Our brain has specific areas for each finger. But what happens to those who need to cope without them?
By Rafael Battaglia
Sep 27, 2019, 7:57 pm
We use our hands for almost everything. Just pause for a moment and think about how dependent we are on them every day: to brush our teeth, drive, cook, play sports, and even choose that WhatsApp sticker.
Because of this, each of our fingers has a corresponding region in the brain. This superspecific brain mapping makes controlling all articulated bits of the hand much more precise.
But what happens to those who don't have these members? One study showed that in people who need to use their feet for daily tasks, such as brushing their teeth (and even painting in the case of artists), their toes eventually replace their toes, occupying the same brain area.
This is the first time this behavior has been observed in humans. Because most people don't use their toes for complex activities, the brain doesn't feel the need to map them. This is not the case, for example, with other primate species, which use their feet all the time to climb and hold objects and food.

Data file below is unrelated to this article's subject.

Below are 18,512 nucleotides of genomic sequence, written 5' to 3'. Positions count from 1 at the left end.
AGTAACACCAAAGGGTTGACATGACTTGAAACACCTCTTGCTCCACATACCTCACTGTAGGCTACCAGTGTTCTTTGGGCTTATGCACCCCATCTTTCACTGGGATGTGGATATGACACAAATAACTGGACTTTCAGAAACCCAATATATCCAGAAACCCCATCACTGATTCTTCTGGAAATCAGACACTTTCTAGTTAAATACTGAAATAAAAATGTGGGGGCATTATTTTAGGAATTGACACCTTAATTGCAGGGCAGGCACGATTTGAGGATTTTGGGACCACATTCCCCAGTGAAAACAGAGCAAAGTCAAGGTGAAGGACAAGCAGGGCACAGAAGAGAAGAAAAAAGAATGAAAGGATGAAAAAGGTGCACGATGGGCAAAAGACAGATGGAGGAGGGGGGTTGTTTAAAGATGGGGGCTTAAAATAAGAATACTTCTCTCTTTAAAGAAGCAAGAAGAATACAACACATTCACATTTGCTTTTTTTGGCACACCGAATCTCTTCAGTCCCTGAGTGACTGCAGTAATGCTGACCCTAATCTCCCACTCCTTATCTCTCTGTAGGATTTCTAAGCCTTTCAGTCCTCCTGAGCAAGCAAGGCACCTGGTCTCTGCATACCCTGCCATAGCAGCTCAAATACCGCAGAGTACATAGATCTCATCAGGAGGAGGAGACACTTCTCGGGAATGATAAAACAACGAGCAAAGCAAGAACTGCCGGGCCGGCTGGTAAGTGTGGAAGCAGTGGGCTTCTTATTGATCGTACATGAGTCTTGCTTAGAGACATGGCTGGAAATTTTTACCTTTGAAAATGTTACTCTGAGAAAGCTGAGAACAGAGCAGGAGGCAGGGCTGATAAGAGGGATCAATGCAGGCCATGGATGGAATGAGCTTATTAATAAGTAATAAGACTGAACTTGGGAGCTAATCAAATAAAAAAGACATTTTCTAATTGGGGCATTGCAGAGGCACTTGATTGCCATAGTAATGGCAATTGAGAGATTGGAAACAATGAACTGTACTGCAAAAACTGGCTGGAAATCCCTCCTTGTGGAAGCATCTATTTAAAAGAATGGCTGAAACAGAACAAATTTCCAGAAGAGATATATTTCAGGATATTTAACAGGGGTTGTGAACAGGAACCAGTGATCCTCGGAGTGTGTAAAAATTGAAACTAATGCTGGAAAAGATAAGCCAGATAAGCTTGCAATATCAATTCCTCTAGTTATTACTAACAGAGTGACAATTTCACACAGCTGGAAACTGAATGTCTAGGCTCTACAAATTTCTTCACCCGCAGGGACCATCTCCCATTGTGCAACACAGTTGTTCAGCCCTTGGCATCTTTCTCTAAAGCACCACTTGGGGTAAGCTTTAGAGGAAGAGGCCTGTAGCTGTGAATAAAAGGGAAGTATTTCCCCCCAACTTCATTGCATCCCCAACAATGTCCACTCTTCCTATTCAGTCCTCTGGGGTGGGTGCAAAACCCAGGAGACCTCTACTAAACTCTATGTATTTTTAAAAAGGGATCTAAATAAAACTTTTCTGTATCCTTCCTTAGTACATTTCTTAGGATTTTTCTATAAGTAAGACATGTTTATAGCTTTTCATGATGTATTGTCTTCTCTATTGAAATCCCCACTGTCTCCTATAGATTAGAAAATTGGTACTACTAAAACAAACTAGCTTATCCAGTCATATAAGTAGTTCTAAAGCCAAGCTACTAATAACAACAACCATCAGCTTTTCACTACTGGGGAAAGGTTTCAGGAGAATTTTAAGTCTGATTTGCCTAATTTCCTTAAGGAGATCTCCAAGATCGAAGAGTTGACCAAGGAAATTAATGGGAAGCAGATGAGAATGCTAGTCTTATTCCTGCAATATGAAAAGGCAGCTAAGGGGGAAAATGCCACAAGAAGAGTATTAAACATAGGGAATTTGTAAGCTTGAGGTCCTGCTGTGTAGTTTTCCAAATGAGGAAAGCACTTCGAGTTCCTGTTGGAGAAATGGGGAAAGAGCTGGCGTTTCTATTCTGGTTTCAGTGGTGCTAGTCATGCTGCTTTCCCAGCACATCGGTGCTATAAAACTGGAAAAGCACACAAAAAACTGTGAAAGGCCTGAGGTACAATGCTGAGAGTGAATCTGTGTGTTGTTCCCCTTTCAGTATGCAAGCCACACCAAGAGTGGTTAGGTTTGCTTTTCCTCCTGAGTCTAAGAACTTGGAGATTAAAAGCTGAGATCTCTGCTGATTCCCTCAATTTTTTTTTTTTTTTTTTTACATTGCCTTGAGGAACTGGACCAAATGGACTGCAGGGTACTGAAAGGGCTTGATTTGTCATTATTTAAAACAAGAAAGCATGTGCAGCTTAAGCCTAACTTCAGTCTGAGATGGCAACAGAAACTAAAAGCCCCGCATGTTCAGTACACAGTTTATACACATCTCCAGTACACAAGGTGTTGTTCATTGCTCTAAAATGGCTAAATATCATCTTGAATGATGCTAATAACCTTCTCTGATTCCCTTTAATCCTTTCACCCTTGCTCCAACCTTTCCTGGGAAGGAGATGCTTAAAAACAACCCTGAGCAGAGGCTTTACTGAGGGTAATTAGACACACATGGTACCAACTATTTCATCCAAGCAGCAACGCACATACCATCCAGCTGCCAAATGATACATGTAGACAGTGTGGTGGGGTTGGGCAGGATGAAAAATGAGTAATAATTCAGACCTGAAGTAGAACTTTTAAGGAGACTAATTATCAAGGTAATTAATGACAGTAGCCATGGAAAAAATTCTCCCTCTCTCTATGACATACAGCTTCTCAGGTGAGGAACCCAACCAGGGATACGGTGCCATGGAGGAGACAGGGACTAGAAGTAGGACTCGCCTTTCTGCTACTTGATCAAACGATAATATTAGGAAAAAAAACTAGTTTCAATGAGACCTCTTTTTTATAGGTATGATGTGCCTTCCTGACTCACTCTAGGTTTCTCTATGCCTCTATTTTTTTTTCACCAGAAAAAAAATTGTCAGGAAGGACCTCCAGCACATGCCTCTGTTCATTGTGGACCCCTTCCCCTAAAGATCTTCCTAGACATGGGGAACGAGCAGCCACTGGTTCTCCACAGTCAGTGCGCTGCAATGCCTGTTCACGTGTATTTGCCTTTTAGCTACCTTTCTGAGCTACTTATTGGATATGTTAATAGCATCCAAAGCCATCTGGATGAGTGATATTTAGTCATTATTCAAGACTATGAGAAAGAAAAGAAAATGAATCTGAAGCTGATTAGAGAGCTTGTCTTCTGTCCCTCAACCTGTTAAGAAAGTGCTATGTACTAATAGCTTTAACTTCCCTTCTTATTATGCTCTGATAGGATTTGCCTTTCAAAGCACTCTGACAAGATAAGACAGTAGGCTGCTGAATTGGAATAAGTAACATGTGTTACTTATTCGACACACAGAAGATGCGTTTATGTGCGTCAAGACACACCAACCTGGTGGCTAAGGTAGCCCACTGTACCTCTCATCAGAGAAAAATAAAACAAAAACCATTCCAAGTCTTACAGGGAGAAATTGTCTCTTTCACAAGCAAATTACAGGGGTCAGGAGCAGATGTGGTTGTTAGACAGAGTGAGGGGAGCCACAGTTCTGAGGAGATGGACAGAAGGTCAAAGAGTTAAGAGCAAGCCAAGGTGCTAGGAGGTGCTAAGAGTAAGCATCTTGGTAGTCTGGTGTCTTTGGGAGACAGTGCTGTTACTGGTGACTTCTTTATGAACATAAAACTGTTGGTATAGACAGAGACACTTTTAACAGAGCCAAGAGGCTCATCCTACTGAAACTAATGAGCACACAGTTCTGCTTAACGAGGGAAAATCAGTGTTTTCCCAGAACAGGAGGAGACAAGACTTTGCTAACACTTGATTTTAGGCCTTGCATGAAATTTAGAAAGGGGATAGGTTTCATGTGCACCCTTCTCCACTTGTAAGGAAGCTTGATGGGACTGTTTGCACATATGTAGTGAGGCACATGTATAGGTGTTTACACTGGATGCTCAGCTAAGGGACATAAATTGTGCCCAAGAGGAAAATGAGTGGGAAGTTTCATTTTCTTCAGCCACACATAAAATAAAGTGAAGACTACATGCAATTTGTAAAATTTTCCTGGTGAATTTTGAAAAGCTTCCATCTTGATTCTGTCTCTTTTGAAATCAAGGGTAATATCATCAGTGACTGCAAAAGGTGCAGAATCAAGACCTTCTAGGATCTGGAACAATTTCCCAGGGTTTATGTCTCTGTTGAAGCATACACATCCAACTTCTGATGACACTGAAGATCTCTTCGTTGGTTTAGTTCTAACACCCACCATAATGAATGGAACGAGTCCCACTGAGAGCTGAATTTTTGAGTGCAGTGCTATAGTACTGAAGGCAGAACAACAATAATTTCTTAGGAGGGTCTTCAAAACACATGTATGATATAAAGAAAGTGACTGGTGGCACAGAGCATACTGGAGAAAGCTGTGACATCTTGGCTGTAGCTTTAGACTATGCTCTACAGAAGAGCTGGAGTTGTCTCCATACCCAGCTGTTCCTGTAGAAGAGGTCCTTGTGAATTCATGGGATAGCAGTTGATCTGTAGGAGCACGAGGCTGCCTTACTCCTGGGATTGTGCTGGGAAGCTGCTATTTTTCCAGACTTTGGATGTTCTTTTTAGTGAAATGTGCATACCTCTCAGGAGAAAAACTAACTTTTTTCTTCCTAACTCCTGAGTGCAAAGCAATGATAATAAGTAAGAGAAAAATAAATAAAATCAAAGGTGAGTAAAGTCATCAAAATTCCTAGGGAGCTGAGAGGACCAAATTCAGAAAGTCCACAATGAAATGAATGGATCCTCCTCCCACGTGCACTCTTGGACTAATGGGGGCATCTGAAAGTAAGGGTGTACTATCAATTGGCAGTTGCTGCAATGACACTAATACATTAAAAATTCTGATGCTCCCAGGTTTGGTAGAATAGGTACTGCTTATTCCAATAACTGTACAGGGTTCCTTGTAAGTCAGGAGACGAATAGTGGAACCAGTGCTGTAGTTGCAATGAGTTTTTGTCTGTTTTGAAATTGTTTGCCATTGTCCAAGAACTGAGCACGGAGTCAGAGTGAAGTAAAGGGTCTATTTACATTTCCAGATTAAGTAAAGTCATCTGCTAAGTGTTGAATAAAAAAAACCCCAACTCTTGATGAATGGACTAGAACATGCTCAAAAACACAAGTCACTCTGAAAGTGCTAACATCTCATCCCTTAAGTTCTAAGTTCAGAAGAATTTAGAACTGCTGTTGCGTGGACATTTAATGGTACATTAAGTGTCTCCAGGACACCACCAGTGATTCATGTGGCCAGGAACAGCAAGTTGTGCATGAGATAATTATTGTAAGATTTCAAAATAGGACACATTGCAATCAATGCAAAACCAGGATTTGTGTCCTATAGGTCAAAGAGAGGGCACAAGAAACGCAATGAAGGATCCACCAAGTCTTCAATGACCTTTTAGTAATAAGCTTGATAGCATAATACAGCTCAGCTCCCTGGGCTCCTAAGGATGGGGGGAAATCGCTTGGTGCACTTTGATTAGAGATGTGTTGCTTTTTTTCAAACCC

Changing feet for hands (or the other way around)
The research was done by University College London, UK, and published in the journal Cell Reports. For the study, scientists analyzed the sensory responses of two British artists who use their feet to paint (and who do not have upper limbs), and 21 people who use their hands to serve as a control group.
To observe brain behavior, participants underwent an MRI. During the exam, the researchers tapped each other's feet and observed how these stimuli were interpreted.
The results showed that, in the artists, there was a complex brain map with regions for each toe – regions that, in other participants' brains, were intended for the fingers.
This was the result of a lot of training, of course, as you have to develop the sensory perception of each toe individually. Even in the case of painters, the perception of the right foot was greater than that of the left. The explanation is simple: in the artists' daily lives, who are right-handed, the left foot is used more for stabilization – a far less complex activity than painting a canvas.
Research like this shows how our brain has the ability to shape and adapt as we use it in different ways.
"The maps we have in our brains aren't necessarily fixed," he said in a statement. announcement Tamar Makin, study leader. “They seem to be that way just because most people behave very similarly.” Exploring this brain plasticity can help improve rehabilitation or amputated limb pain treatments, for example.
According to research, artists who volunteer are not in the habit of wearing closed shoes. It makes sense, after all, they use their feet often. Scientists believe this custom may have helped to develop the most complex sensory perception in this part of the body.